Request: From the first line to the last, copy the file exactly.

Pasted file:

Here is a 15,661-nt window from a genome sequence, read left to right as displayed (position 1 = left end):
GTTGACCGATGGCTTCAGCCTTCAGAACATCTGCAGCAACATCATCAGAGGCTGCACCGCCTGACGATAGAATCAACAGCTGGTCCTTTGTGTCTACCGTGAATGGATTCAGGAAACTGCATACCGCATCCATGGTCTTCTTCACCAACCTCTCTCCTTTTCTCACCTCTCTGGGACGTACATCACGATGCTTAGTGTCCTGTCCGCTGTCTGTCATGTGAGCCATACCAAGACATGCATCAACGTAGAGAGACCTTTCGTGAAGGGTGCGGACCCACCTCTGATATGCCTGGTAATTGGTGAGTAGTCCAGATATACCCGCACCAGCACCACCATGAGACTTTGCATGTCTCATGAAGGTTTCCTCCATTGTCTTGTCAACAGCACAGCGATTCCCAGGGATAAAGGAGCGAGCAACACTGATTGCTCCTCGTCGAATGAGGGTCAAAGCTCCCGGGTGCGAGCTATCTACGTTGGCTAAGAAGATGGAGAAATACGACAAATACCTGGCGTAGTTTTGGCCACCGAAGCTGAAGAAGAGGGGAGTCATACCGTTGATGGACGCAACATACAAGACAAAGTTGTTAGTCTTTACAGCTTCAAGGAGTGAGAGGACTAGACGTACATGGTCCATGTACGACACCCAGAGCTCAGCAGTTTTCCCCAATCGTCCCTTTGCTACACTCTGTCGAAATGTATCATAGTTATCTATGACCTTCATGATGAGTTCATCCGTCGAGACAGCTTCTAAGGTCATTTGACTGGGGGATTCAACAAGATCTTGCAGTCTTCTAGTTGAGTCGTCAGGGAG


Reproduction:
Here is a 15,661-nt window from a genome sequence, read left to right as displayed (position 1 = left end):
GTTGACCGATGGCTTCAGCCTTCAGAACATCTGCAGCAACATCATCAGAGGCTGCACCGCCTGACGATAGAATCAACAGCTGGTCCTTTGTGTCTACCGTGAATGGATTCAGGAAACTGCATACCGCATCCATGGTCTTCTTCACCAACCTCTCTCCTTTTCTCACCTCTCTGGGACGTACATCACGATGCTTAGTGTCCTGTCCGCTGTCTGTCATGTGAGCCATACCAAGACATGCATCAACGTAGAGAGACCTTTCGTGAAGGGTGCGGACCCACCTCTGATATGCCTGGTAATTGGTGAGTAGTCCAGATATACCCGCACCAGCACCACCATGAGACTTTGCATGTCTCATGAAGGTTTCCTCCATTGTCTTGTCAACAGCACAGCGATTCCCAGGGATAAAGGAGCGAGCAACACTGATTGCTCCTCGTCGAATGAGGGTCAAAGCTCCCGGGTGCGAGCTATCTACGTTGGCTAAGAAGATGGAGAAATACGACAAATACCTGGCGTAGTTTTGGCCACCGAAGCTGAAGAAGAGGGGAGTCATACCGTTGATGGACGCAACATACAAGACAAAGTTGTTAGTCTTTACAGCTTCAAGGAGTGAGAGGACTAGACGTACATGGTCCATGTACGACACCCAGAGCTCAGCAGTTTTCCCCAATCGTCCCTTTGCTACACTCTGTCGAAATGTATCATAGTTATCTATGACCTTCATGATGAGTTCATCCGTCGAGACAGCTTCTAAGGTCATTTGACTGGGGGATTCAACAAGATCTTGCAGTCTTCTAGTTGAGTCGTCAGGGAG